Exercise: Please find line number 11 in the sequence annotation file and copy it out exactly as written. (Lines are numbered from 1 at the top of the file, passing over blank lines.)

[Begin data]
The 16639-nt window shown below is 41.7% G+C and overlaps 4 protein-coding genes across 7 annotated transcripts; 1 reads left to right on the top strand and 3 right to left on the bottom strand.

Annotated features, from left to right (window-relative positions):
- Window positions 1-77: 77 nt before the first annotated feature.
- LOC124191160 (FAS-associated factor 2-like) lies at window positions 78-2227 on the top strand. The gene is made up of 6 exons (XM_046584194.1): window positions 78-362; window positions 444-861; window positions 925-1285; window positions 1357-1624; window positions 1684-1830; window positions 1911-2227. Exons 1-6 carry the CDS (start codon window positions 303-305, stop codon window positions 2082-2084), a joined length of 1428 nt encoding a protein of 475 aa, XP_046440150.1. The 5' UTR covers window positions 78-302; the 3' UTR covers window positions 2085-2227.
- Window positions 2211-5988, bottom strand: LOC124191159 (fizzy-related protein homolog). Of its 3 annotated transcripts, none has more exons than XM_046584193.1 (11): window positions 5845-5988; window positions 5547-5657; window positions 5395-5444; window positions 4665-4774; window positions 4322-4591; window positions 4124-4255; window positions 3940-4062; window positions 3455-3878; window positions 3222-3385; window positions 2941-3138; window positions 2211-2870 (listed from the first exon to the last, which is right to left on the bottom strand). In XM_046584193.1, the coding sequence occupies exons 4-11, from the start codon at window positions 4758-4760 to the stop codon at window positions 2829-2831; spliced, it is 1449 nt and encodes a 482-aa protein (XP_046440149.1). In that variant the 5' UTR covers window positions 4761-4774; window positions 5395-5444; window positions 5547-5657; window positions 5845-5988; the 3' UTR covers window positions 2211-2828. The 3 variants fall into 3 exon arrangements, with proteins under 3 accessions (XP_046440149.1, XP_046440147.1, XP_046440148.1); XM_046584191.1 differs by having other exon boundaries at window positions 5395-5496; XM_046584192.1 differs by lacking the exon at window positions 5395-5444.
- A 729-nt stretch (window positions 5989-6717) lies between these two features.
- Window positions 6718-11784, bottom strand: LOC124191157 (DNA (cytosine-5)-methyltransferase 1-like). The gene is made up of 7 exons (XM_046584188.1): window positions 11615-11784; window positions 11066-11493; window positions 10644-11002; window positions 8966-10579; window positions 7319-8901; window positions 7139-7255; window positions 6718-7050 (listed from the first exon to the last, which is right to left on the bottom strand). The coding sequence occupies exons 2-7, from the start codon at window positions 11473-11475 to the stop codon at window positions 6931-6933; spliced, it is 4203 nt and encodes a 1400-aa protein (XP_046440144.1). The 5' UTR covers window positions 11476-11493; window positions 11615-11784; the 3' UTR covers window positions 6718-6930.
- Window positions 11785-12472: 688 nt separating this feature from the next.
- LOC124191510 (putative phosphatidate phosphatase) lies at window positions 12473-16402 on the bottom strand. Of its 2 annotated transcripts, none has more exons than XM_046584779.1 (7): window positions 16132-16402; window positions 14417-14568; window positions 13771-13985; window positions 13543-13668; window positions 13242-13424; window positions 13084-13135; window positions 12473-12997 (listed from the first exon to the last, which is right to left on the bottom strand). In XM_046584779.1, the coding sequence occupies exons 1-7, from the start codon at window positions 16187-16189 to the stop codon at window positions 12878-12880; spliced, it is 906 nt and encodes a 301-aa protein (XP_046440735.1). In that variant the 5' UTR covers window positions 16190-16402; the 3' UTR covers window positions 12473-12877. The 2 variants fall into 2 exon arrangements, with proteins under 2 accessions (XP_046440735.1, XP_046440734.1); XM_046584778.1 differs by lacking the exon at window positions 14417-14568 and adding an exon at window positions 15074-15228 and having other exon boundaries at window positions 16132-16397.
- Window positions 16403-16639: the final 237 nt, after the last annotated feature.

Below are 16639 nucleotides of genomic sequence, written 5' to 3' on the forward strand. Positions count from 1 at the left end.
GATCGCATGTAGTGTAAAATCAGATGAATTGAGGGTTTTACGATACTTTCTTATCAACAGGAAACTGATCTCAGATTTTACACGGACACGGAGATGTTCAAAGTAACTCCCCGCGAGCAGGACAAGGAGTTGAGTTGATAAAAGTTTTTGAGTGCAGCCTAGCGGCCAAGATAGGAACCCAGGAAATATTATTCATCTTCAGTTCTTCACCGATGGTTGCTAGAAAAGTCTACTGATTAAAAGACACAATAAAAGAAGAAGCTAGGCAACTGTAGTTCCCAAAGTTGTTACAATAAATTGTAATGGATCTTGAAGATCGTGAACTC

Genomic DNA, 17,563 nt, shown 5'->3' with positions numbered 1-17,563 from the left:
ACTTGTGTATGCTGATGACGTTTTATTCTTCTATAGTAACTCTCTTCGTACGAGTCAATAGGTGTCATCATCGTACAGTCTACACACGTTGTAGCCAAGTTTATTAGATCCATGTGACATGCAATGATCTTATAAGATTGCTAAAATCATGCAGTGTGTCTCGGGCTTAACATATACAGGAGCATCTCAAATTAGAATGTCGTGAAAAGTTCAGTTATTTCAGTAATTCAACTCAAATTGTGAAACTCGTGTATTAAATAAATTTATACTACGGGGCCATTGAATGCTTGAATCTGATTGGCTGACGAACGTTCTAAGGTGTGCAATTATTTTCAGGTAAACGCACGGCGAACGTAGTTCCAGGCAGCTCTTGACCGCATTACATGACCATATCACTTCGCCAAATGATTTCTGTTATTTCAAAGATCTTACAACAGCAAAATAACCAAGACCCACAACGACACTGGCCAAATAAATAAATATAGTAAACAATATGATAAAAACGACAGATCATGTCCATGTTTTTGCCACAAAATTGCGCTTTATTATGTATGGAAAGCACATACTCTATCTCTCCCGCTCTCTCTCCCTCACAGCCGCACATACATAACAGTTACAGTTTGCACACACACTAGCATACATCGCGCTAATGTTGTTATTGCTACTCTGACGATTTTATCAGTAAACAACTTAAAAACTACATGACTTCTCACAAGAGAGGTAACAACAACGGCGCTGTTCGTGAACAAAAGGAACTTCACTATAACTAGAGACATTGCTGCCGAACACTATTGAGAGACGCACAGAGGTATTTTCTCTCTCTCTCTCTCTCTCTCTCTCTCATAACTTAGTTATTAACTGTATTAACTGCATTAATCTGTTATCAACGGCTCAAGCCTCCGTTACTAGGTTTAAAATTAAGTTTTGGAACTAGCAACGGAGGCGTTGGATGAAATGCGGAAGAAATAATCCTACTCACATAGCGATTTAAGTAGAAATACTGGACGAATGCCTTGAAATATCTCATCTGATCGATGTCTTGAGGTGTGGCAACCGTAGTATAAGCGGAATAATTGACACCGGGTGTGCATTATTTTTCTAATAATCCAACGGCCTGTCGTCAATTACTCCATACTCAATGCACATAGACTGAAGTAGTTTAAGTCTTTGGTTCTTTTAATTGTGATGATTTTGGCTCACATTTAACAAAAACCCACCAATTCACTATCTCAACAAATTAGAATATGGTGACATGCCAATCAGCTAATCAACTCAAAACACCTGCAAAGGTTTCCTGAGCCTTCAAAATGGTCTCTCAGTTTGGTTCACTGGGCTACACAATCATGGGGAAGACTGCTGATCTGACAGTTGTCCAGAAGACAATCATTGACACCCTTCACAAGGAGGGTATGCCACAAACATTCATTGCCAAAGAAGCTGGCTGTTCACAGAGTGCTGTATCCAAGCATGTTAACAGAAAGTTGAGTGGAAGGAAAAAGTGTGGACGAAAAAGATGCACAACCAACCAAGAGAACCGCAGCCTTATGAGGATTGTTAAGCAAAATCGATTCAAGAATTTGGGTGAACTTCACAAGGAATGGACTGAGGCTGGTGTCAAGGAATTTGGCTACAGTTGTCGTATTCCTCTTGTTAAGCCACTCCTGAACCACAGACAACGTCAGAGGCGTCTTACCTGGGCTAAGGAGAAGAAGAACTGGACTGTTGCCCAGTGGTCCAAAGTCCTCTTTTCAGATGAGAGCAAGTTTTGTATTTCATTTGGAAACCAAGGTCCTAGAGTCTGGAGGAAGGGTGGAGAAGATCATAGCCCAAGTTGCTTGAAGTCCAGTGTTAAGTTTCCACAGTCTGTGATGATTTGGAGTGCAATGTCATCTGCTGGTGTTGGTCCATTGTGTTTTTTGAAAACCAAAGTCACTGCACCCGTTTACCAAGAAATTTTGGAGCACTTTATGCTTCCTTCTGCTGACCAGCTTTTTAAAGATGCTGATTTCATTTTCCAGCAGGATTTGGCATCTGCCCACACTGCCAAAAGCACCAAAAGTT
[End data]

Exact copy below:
Below are 16639 nucleotides of genomic sequence, written 5' to 3' on the forward strand. Positions count from 1 at the left end.